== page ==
"The economic uncertainty of recent quarters has caused the derivatives charge-off numbers to bounce around a bit and we expect that this may continue for the next several quarters," Ms. Dick said.

"The derivatives business is all about credit risk," she added. "Derivatives are simply another line of business contributing to the overall credit exposures at our large commercial banks, but to properly assess the credit risk from derivatives, you have to look beyond the raw numbers, and consider risk mitigants such as netting and collateral, in addition to the fact that derivatives counterparties on balance have stronger credit ratings than other credit businesses."

For example, Ms. Dick pointed out that the benefits achieved from legally enforceable bilateral netting reduced current credit exposures by 81.3 percent in the fourth quarter.

During the fourth quarter, the notional amount of interest rate contracts increased by $2.7 trillion, to $48.3 trillion. Foreign exchange contracts increased by $240 billion to $6.1 trillion. This figure excludes spot foreign exchange contracts, which decreased by $313 billion, to $196 billion. Equity, commodity and other contracts decreased by $66 billion, to $1 trillion. Credit derivatives increased by $62 billion, to $635 billion.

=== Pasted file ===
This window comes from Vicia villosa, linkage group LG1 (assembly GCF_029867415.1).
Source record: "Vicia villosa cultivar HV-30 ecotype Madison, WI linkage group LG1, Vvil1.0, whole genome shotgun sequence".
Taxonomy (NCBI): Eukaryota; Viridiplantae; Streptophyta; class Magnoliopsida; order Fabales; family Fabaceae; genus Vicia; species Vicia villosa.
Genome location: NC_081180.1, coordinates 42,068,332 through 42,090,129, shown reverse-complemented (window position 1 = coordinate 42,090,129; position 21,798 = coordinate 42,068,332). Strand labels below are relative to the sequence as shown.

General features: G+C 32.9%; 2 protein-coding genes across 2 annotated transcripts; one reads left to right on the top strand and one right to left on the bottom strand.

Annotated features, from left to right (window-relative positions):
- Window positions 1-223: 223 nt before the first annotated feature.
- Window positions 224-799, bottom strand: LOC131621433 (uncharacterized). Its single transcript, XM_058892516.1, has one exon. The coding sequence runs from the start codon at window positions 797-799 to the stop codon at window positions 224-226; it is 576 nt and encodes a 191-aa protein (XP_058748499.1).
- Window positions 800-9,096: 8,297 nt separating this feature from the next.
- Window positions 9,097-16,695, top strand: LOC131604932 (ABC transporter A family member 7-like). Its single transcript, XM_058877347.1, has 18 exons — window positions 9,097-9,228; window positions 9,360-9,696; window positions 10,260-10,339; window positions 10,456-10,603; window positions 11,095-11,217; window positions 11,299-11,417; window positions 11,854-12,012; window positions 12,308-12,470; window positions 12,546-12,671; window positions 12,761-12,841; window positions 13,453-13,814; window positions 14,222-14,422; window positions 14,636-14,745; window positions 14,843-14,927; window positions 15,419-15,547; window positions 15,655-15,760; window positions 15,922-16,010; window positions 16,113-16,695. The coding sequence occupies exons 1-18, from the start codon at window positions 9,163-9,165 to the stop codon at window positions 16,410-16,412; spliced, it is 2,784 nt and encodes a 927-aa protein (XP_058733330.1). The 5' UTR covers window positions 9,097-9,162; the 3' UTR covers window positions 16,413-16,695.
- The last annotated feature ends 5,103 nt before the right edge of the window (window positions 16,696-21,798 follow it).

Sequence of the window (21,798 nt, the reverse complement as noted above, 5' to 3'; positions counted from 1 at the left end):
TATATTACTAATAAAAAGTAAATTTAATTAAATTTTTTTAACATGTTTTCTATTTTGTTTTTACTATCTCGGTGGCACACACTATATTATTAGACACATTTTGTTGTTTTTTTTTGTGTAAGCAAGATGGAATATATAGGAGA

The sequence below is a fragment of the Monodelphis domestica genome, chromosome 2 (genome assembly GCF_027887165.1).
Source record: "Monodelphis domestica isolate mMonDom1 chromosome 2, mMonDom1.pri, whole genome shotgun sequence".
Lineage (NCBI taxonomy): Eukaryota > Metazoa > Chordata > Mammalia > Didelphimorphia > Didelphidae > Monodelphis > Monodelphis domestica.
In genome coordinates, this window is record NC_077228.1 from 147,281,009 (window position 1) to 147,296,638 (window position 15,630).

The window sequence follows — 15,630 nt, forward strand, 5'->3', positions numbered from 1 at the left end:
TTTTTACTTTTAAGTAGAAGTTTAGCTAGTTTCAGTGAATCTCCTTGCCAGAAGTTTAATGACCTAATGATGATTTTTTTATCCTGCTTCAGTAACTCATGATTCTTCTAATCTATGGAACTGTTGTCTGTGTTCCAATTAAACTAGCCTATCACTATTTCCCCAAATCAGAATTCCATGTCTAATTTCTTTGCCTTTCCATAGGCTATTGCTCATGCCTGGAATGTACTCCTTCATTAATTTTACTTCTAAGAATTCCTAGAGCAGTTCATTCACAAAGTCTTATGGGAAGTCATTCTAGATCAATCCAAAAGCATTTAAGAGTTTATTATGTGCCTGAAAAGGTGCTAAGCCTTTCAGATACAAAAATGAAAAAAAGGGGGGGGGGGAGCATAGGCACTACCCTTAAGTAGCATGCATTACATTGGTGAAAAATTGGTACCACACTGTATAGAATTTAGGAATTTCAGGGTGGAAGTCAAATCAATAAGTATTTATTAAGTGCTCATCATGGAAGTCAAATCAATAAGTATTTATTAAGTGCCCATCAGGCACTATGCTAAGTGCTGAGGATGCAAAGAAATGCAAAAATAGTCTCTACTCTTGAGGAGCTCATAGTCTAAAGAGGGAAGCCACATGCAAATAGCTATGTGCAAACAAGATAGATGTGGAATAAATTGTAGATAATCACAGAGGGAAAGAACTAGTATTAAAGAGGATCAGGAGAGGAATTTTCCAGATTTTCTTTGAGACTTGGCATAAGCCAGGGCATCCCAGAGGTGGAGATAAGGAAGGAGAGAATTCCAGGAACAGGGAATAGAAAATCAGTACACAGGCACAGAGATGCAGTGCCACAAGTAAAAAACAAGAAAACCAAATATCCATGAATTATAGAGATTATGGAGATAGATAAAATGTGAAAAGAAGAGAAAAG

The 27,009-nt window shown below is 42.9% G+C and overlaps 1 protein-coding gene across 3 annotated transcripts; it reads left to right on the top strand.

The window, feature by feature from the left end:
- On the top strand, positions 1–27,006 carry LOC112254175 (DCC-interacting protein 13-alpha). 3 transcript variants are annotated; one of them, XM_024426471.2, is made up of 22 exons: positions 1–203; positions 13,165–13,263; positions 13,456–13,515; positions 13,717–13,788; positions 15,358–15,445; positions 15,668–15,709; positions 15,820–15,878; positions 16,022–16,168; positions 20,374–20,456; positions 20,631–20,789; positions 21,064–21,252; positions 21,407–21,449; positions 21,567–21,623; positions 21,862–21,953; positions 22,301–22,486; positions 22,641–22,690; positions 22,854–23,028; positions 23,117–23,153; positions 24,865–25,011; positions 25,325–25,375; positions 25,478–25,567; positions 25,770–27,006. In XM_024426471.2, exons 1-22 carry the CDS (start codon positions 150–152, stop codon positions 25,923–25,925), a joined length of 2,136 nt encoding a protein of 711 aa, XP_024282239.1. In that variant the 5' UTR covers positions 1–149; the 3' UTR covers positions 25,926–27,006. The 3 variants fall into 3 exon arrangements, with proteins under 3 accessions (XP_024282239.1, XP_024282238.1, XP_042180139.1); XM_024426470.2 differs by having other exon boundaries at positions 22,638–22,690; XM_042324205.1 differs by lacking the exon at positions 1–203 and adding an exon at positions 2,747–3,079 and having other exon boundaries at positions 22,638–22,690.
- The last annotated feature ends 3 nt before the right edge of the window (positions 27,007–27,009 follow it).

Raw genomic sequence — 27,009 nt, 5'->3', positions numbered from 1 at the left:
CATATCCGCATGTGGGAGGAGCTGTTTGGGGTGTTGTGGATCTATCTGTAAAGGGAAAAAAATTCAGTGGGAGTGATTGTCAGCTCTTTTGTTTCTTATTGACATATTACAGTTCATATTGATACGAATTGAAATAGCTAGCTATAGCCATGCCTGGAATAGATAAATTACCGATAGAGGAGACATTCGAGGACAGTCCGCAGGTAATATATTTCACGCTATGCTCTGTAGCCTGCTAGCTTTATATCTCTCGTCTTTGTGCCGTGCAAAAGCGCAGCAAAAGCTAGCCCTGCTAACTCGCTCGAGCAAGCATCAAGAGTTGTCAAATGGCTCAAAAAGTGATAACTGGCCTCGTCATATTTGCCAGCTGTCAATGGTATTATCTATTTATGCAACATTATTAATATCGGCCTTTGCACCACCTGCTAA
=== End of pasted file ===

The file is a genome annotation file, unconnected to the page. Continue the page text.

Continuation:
Overall, 86 percent of the notional amount of derivatives positions was comprised of interest rate contracts with foreign exchange accounting for an additional 11 percent. Equity, commodity and credit derivatives accounted for only three percent of the total notional amount.

Ms. Dick said that the number of commercial banks actively engaging in derivatives remains small. "The top seven commercial banks account for almost 96 percent of the total notional amount of derivatives in the commercial banking system, with more than 99 percent held by the top 25 banks."

The OCC fourth quarter derivatives report also noted that:

  • Revenues from interest rate positions decreased by $476 million, to $752 million, and revenues from foreign exchange positions increased by $107 million, to $1.1 billion. Revenues from equity trading positions increased by $108 million, for a loss of $64 million. Revenues from commodity and other trading positions decreased by $248 million to $30 million.
  • Long-term contracts (those with maturities of five years or more) increased by $1 trillion, to $10.2 trillion. Contracts with remaining maturities of one to five years grew by $775 billion to $15.5 trillion. Short-term contracts (those with maturities of less than one year) increased by $667 billion to $17.2 trillion.
  • The number of commercial banks holding derivatives increased by 19, to 427.

A copy of OCC Bank Derivatives Report: Fourth Quarter 2002 (PDF) is available on the OCC Web site: